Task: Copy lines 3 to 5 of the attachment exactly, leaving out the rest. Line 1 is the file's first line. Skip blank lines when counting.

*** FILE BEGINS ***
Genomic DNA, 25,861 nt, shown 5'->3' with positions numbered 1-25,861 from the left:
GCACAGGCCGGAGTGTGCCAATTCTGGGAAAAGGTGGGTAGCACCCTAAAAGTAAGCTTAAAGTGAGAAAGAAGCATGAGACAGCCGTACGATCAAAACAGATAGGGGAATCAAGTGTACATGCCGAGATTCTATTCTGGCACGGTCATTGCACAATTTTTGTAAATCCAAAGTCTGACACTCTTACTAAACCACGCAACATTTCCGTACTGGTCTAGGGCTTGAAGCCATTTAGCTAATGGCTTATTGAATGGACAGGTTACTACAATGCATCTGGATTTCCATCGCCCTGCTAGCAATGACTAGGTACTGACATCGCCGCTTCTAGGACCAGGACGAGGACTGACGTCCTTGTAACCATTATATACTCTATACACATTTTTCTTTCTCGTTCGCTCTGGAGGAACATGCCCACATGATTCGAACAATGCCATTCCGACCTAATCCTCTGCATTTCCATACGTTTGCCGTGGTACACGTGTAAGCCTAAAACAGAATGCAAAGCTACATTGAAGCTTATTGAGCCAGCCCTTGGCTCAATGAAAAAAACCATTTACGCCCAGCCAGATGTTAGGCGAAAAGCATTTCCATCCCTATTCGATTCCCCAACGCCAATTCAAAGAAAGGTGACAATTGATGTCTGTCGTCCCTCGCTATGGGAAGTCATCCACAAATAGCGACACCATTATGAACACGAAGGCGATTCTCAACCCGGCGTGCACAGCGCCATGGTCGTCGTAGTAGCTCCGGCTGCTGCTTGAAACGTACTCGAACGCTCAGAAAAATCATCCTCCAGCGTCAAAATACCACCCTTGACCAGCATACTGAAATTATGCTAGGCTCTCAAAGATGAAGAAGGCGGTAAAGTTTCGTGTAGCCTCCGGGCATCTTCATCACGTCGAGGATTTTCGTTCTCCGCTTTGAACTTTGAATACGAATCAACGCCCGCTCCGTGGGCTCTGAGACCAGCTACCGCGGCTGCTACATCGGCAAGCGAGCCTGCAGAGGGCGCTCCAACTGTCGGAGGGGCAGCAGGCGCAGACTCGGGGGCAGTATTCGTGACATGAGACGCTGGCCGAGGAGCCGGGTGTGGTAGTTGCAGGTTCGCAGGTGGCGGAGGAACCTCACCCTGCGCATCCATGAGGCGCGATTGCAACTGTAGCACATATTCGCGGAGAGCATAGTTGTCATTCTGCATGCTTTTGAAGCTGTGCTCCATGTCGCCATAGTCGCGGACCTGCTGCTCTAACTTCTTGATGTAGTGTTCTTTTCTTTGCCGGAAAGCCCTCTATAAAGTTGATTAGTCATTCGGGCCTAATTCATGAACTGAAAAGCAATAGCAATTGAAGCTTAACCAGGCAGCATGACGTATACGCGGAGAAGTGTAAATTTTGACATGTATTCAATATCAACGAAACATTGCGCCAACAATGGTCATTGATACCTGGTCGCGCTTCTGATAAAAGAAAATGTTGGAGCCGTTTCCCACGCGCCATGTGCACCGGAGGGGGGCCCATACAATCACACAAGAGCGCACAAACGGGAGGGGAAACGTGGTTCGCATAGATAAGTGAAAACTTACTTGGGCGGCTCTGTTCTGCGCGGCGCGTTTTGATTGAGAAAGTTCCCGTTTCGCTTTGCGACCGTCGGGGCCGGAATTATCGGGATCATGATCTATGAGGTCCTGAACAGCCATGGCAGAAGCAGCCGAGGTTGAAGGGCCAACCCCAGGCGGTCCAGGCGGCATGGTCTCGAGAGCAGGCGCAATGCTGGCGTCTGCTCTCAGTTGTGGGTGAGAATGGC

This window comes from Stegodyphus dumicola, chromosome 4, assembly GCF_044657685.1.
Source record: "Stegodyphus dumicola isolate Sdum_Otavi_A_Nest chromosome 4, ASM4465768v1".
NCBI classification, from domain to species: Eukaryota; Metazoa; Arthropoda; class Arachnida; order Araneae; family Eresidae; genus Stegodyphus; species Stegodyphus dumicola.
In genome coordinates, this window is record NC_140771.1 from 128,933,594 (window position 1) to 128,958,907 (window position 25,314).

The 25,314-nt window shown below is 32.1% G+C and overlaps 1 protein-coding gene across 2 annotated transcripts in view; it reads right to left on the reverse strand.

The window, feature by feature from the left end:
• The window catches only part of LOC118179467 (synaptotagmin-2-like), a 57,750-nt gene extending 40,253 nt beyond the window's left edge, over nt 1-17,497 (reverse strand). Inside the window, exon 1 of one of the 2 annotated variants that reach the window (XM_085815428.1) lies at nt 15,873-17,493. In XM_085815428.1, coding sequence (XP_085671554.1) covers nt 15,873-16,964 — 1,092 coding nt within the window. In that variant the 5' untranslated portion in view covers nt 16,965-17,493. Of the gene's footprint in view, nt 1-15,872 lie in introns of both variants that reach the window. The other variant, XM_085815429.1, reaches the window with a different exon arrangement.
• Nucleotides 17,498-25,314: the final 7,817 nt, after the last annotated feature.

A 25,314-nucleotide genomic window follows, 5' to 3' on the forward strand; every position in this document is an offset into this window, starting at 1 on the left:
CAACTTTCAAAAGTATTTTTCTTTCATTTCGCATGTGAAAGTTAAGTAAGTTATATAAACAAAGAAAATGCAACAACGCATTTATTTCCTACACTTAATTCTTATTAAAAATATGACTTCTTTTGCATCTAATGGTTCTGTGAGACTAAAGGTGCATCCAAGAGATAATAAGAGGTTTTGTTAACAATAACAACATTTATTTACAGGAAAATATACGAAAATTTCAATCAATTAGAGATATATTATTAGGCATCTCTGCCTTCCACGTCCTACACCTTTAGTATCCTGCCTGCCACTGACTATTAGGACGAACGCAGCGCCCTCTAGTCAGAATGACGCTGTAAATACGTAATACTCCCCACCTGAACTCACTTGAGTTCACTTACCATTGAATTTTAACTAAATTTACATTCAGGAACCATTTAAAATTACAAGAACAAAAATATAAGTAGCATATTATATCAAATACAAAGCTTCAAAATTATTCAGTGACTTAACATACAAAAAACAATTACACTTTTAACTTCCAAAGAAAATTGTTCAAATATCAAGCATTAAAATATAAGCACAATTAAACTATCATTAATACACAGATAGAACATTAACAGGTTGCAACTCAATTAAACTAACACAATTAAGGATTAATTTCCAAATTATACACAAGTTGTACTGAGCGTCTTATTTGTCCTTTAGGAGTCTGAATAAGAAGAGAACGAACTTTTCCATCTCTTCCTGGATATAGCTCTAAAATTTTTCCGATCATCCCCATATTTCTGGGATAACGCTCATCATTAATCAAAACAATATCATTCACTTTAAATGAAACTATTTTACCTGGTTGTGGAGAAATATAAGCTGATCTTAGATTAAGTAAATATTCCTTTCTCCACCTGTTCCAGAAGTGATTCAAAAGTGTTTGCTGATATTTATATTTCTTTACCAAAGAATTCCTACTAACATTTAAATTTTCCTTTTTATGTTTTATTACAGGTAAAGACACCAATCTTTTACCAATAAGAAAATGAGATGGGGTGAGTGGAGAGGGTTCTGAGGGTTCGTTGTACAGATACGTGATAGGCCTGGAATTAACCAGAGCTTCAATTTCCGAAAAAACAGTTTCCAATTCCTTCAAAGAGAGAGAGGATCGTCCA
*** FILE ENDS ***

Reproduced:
This window comes from Stegodyphus dumicola, chromosome 4, assembly GCF_044657685.1.
Source record: "Stegodyphus dumicola isolate Sdum_Otavi_A_Nest chromosome 4, ASM4465768v1".
NCBI classification, from domain to species: Eukaryota; Metazoa; Arthropoda; class Arachnida; order Araneae; family Eresidae; genus Stegodyphus; species Stegodyphus dumicola.